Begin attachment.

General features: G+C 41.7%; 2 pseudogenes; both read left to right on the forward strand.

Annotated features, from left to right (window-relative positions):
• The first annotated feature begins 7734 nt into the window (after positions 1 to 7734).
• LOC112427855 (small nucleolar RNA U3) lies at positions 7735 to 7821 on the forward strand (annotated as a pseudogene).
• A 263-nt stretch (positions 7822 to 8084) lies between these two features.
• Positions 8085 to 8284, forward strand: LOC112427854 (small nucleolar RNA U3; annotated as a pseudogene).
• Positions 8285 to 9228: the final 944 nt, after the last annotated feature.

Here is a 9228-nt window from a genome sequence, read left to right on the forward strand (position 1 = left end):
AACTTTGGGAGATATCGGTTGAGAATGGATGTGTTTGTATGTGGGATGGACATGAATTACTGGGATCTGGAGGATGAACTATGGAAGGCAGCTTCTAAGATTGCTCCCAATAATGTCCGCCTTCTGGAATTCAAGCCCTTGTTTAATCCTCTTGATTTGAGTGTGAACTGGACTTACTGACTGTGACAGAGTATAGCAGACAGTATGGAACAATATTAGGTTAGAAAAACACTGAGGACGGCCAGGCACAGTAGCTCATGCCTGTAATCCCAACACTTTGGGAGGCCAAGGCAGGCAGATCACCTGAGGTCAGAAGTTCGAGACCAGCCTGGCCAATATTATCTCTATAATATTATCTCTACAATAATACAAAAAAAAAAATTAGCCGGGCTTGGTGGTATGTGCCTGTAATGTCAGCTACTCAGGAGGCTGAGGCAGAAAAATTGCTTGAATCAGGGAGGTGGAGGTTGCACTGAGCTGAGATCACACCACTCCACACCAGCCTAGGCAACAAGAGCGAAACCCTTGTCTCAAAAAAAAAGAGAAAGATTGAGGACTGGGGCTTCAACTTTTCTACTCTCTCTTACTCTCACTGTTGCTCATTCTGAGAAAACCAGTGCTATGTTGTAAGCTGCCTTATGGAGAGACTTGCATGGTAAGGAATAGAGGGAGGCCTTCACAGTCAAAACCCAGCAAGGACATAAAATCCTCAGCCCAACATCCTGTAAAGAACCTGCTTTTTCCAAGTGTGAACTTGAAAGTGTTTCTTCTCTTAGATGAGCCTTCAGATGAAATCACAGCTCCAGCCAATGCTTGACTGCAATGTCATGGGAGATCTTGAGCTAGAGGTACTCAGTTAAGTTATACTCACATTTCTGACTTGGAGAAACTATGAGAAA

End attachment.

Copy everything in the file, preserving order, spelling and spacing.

General features: G+C 41.7%; 2 pseudogenes; both read left to right on the forward strand.

Annotated features, from left to right (window-relative positions):
• The first annotated feature begins 7734 nt into the window (after positions 1 to 7734).
• LOC112427855 (small nucleolar RNA U3) lies at positions 7735 to 7821 on the forward strand (annotated as a pseudogene).
• A 263-nt stretch (positions 7822 to 8084) lies between these two features.
• Positions 8085 to 8284, forward strand: LOC112427854 (small nucleolar RNA U3; annotated as a pseudogene).
• Positions 8285 to 9228: the final 944 nt, after the last annotated feature.

Here is a 9228-nt window from a genome sequence, read left to right on the forward strand (position 1 = left end):
AACTTTGGGAGATATCGGTTGAGAATGGATGTGTTTGTATGTGGGATGGACATGAATTACTGGGATCTGGAGGATGAACTATGGAAGGCAGCTTCTAAGATTGCTCCCAATAATGTCCGCCTTCTGGAATTCAAGCCCTTGTTTAATCCTCTTGATTTGAGTGTGAACTGGACTTACTGACTGTGACAGAGTATAGCAGACAGTATGGAACAATATTAGGTTAGAAAAACACTGAGGACGGCCAGGCACAGTAGCTCATGCCTGTAATCCCAACACTTTGGGAGGCCAAGGCAGGCAGATCACCTGAGGTCAGAAGTTCGAGACCAGCCTGGCCAATATTATCTCTATAATATTATCTCTACAATAATACAAAAAAAAAAATTAGCCGGGCTTGGTGGTATGTGCCTGTAATGTCAGCTACTCAGGAGGCTGAGGCAGAAAAATTGCTTGAATCAGGGAGGTGGAGGTTGCACTGAGCTGAGATCACACCACTCCACACCAGCCTAGGCAACAAGAGCGAAACCCTTGTCTCAAAAAAAAAGAGAAAGATTGAGGACTGGGGCTTCAACTTTTCTACTCTCTCTTACTCTCACTGTTGCTCATTCTGAGAAAACCAGTGCTATGTTGTAAGCTGCCTTATGGAGAGACTTGCATGGTAAGGAATAGAGGGAGGCCTTCACAGTCAAAACCCAGCAAGGACATAAAATCCTCAGCCCAACATCCTGTAAAGAACCTGCTTTTTCCAAGTGTGAACTTGAAAGTGTTTCTTCTCTTAGATGAGCCTTCAGATGAAATCACAGCTCCAGCCAATGCTTGACTGCAATGTCATGGGAGATCTTGAGCTAGAGGTACTCAGTTAAGTTATACTCACATTTCTGACTTGGAGAAACTATGAGAAA